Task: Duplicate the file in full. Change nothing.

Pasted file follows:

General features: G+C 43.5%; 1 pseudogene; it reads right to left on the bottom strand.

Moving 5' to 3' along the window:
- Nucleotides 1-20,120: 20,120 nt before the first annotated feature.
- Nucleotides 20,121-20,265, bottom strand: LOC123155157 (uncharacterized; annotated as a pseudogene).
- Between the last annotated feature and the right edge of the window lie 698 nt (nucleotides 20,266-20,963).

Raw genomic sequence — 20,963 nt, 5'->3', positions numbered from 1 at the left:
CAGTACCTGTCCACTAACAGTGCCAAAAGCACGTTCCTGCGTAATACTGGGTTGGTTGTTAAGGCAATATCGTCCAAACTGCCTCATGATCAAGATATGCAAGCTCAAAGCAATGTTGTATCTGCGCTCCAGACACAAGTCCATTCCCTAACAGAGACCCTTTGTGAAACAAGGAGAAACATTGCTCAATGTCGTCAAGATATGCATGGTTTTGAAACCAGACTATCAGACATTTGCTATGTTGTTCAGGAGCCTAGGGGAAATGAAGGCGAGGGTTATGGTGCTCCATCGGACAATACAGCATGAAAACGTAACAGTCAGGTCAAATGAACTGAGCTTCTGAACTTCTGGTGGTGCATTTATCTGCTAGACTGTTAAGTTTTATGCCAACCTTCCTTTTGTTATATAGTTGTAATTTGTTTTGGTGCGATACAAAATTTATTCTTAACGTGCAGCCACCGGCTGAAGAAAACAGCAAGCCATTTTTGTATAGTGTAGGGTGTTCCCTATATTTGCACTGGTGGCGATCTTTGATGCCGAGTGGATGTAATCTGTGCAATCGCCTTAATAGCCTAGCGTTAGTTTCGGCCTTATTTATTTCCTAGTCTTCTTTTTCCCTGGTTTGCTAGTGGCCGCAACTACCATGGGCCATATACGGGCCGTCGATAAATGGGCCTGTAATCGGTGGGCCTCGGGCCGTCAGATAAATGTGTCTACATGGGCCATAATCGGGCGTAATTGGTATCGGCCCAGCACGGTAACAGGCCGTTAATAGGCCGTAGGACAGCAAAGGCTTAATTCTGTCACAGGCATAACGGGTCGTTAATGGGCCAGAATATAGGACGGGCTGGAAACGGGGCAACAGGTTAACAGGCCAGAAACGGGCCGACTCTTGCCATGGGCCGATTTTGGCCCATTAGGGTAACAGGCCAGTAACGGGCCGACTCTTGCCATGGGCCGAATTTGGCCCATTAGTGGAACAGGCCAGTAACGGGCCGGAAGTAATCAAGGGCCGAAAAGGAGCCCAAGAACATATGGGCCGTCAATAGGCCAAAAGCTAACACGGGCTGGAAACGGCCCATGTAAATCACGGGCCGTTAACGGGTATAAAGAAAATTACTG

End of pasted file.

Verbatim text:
General features: G+C 43.5%; 1 pseudogene; it reads right to left on the bottom strand.

Moving 5' to 3' along the window:
- Nucleotides 1-20,120: 20,120 nt before the first annotated feature.
- Nucleotides 20,121-20,265, bottom strand: LOC123155157 (uncharacterized; annotated as a pseudogene).
- Between the last annotated feature and the right edge of the window lie 698 nt (nucleotides 20,266-20,963).

Raw genomic sequence — 20,963 nt, 5'->3', positions numbered from 1 at the left:
CAGTACCTGTCCACTAACAGTGCCAAAAGCACGTTCCTGCGTAATACTGGGTTGGTTGTTAAGGCAATATCGTCCAAACTGCCTCATGATCAAGATATGCAAGCTCAAAGCAATGTTGTATCTGCGCTCCAGACACAAGTCCATTCCCTAACAGAGACCCTTTGTGAAACAAGGAGAAACATTGCTCAATGTCGTCAAGATATGCATGGTTTTGAAACCAGACTATCAGACATTTGCTATGTTGTTCAGGAGCCTAGGGGAAATGAAGGCGAGGGTTATGGTGCTCCATCGGACAATACAGCATGAAAACGTAACAGTCAGGTCAAATGAACTGAGCTTCTGAACTTCTGGTGGTGCATTTATCTGCTAGACTGTTAAGTTTTATGCCAACCTTCCTTTTGTTATATAGTTGTAATTTGTTTTGGTGCGATACAAAATTTATTCTTAACGTGCAGCCACCGGCTGAAGAAAACAGCAAGCCATTTTTGTATAGTGTAGGGTGTTCCCTATATTTGCACTGGTGGCGATCTTTGATGCCGAGTGGATGTAATCTGTGCAATCGCCTTAATAGCCTAGCGTTAGTTTCGGCCTTATTTATTTCCTAGTCTTCTTTTTCCCTGGTTTGCTAGTGGCCGCAACTACCATGGGCCATATACGGGCCGTCGATAAATGGGCCTGTAATCGGTGGGCCTCGGGCCGTCAGATAAATGTGTCTACATGGGCCATAATCGGGCGTAATTGGTATCGGCCCAGCACGGTAACAGGCCGTTAATAGGCCGTAGGACAGCAAAGGCTTAATTCTGTCACAGGCATAACGGGTCGTTAATGGGCCAGAATATAGGACGGGCTGGAAACGGGGCAACAGGTTAACAGGCCAGAAACGGGCCGACTCTTGCCATGGGCCGATTTTGGCCCATTAGGGTAACAGGCCAGTAACGGGCCGACTCTTGCCATGGGCCGAATTTGGCCCATTAGTGGAACAGGCCAGTAACGGGCCGGAAGTAATCAAGGGCCGAAAAGGAGCCCAAGAACATATGGGCCGTCAATAGGCCAAAAGCTAACACGGGCTGGAAACGGCCCATGTAAATCACGGGCCGTTAACGGGTATAAAGAAAATTACTG